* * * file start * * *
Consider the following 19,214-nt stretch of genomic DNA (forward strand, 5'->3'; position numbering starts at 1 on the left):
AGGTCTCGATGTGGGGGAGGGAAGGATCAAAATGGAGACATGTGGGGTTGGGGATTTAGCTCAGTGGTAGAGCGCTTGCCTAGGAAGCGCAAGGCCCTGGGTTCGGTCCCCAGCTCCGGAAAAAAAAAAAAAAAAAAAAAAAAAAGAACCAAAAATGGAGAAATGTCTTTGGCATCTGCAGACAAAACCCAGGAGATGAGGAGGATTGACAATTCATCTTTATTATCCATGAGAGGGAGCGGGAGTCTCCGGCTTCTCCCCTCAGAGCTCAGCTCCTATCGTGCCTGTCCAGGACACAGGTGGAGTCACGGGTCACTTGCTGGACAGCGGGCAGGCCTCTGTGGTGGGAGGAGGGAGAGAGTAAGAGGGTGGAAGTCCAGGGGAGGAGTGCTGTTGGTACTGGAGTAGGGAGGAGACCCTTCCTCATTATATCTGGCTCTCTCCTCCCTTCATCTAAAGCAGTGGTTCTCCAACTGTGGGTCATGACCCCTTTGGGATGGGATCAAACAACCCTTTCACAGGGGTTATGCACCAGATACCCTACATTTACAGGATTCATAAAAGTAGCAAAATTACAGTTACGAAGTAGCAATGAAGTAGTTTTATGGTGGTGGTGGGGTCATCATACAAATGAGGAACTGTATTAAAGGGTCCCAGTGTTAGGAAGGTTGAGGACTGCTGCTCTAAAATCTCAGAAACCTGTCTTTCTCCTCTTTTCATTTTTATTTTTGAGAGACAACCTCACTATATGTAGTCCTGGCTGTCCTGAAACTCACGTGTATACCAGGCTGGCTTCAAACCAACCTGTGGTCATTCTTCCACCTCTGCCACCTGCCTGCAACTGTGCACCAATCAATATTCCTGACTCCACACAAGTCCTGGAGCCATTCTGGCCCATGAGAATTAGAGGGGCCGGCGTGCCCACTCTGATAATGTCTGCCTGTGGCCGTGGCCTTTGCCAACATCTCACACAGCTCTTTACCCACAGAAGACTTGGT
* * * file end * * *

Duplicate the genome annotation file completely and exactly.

Consider the following 19,214-nt stretch of genomic DNA (forward strand, 5'->3'; position numbering starts at 1 on the left):
AGGTCTCGATGTGGGGGAGGGAAGGATCAAAATGGAGACATGTGGGGTTGGGGATTTAGCTCAGTGGTAGAGCGCTTGCCTAGGAAGCGCAAGGCCCTGGGTTCGGTCCCCAGCTCCGGAAAAAAAAAAAAAAAAAAAAAAAAAAGAACCAAAAATGGAGAAATGTCTTTGGCATCTGCAGACAAAACCCAGGAGATGAGGAGGATTGACAATTCATCTTTATTATCCATGAGAGGGAGCGGGAGTCTCCGGCTTCTCCCCTCAGAGCTCAGCTCCTATCGTGCCTGTCCAGGACACAGGTGGAGTCACGGGTCACTTGCTGGACAGCGGGCAGGCCTCTGTGGTGGGAGGAGGGAGAGAGTAAGAGGGTGGAAGTCCAGGGGAGGAGTGCTGTTGGTACTGGAGTAGGGAGGAGACCCTTCCTCATTATATCTGGCTCTCTCCTCCCTTCATCTAAAGCAGTGGTTCTCCAACTGTGGGTCATGACCCCTTTGGGATGGGATCAAACAACCCTTTCACAGGGGTTATGCACCAGATACCCTACATTTACAGGATTCATAAAAGTAGCAAAATTACAGTTACGAAGTAGCAATGAAGTAGTTTTATGGTGGTGGTGGGGTCATCATACAAATGAGGAACTGTATTAAAGGGTCCCAGTGTTAGGAAGGTTGAGGACTGCTGCTCTAAAATCTCAGAAACCTGTCTTTCTCCTCTTTTCATTTTTATTTTTGAGAGACAACCTCACTATATGTAGTCCTGGCTGTCCTGAAACTCACGTGTATACCAGGCTGGCTTCAAACCAACCTGTGGTCATTCTTCCACCTCTGCCACCTGCCTGCAACTGTGCACCAATCAATATTCCTGACTCCACACAAGTCCTGGAGCCATTCTGGCCCATGAGAATTAGAGGGGCCGGCGTGCCCACTCTGATAATGTCTGCCTGTGGCCGTGGCCTTTGCCAACATCTCACACAGCTCTTTACCCACAGAAGACTTGGT